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Collusion Fraud: The Art of Gaming the System with Complicity

By Shahnawaz Backer, F5

April 16, 2021

Companies like Uber, Airbnb, PayPal, and others with platform business models have flourished in the past few years by matching up service providers (such as restaurants and drivers) to consumers and hiding the complex, behind-the-scenes processing (like payments) from users The rapid adoption of this business model has brought it into the cross hairs for fraudsters, who are always scheming to game the system and illegally monetize legitimate business processes. F5 Labs has found that attackers are defrauding digital systems by colluding with other participants who serve different roles on the platform. This article discusses this phenomenon, which we call collusion fraud.

What Is Collusion Fraud?

Collusion fraud occurs when two or more participants conspire to defraud another participant in a digital business transaction that involves multiple participant groups. This type of fraud is growing in prominence as more digital businesses pivot to become platforms that serve more than just one purpose. For example, an online e-commerce provider’s digital platform allows a consumer to select items from a seller of their choice and have it delivered. A single business transaction on that platform provides online processing, payment, preparing goods, logistics, and delivery. Completing these activities require services from multiple providers specializing in different areas, which at times takes the processing out the platform’s control. The collaborative act to complete these multistep business transactions provides an avenue for malicious players. Fraudsters design these hacks so they can quickly make money and target returns that are generated as by-products of the main transaction, such as a cashback rewardAn incentive given to a consumer for using a system, such as applying for or using a credit card. or gratuity. These by-products are usually managed separately from the main transaction and are often hard to reclaim post–fraud detection if the consumer or other participant has already used them.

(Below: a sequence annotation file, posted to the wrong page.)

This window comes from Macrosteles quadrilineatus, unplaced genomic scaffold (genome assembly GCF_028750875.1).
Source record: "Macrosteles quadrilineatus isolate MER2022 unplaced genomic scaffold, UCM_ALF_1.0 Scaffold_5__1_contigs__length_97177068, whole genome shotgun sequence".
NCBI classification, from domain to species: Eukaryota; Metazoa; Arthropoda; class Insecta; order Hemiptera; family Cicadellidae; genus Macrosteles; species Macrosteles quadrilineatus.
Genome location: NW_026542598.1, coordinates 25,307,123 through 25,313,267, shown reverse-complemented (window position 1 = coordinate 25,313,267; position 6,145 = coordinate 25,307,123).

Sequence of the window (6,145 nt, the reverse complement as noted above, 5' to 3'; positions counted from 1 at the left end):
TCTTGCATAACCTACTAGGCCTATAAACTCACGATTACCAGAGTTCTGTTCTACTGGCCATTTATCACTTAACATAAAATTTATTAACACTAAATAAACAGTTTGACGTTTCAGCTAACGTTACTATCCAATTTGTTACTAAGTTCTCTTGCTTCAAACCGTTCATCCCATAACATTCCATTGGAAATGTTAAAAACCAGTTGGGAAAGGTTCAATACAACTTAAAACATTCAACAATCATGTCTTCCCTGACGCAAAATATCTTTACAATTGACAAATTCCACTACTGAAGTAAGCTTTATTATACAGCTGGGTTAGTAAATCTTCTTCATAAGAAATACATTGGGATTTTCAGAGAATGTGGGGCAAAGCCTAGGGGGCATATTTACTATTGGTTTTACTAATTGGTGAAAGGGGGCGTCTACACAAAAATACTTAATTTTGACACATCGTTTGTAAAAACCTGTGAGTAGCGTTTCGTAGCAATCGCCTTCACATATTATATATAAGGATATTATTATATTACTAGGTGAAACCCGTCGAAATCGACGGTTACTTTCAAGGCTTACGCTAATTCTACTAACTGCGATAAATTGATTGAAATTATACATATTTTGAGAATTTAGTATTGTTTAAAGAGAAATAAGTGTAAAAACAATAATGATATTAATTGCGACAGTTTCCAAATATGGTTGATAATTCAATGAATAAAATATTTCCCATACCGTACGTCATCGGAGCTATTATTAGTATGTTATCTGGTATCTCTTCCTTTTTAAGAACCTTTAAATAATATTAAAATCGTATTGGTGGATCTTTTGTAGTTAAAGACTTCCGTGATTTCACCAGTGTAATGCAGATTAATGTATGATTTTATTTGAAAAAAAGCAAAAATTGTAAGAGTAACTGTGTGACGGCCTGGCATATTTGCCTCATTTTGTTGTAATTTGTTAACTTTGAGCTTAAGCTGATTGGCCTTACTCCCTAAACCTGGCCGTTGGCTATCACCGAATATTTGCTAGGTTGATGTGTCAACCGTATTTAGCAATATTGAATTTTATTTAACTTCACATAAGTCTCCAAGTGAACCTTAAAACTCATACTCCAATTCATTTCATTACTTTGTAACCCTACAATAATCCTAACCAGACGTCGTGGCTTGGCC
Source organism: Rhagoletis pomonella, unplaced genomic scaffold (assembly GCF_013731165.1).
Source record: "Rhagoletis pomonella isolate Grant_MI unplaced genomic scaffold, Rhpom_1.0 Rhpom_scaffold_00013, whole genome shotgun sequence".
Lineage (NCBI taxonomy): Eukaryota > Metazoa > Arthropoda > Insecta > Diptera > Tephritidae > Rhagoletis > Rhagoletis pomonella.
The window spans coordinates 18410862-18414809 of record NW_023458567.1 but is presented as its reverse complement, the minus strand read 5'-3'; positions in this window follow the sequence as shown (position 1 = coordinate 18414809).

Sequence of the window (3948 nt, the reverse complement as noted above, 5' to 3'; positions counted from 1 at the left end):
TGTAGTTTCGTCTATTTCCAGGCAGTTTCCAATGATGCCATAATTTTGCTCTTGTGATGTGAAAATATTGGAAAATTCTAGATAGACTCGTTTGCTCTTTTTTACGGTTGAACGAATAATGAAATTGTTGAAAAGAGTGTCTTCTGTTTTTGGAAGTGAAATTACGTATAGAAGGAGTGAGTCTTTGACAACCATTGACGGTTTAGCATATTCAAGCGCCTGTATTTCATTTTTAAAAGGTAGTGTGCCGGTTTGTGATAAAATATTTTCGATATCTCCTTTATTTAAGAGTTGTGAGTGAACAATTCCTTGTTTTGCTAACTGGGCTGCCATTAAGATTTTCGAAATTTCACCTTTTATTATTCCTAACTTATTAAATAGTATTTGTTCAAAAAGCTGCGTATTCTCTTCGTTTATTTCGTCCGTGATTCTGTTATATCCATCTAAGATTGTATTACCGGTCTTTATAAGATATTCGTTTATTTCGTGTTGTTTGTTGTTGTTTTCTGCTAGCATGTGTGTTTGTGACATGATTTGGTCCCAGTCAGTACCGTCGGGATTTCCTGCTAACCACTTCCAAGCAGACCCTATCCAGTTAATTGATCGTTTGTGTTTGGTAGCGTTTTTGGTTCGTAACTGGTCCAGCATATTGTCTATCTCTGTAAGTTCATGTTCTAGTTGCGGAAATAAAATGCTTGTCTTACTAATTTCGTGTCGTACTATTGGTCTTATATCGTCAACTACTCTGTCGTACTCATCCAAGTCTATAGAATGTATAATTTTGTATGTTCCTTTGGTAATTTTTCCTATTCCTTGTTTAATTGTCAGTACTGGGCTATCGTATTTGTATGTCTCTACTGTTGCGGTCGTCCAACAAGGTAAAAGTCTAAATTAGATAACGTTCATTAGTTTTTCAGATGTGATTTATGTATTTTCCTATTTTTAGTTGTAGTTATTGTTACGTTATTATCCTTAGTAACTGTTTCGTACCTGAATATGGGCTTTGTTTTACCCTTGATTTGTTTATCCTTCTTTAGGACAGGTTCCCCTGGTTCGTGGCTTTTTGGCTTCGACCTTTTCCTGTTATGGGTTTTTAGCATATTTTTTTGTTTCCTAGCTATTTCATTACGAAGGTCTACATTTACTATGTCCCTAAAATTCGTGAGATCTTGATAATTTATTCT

Collusion Fraud in Action

Collusion fraud can happen in any industry vertical. F5 Labs and Shape Security researchers followed two cases of fraud that revealed collusion in action. Fraudsters made gains in these cases in the form of gratuities and cashback rewards points.

Case One: Leading Food and Beverage Company

The first case involved a leading food and beverage (F&B) company in which collusion fraud manifested as gratuity, or tip, abuse. The company’s digital platform provides a convenient service to its customers by bringing together the restaurant outlet, logistics requirements, and online payments. Figure 1 explains the legitimate process in completing an online transaction that includes a tip.

Figure 1. Order flow on a food and beverage provider platform.

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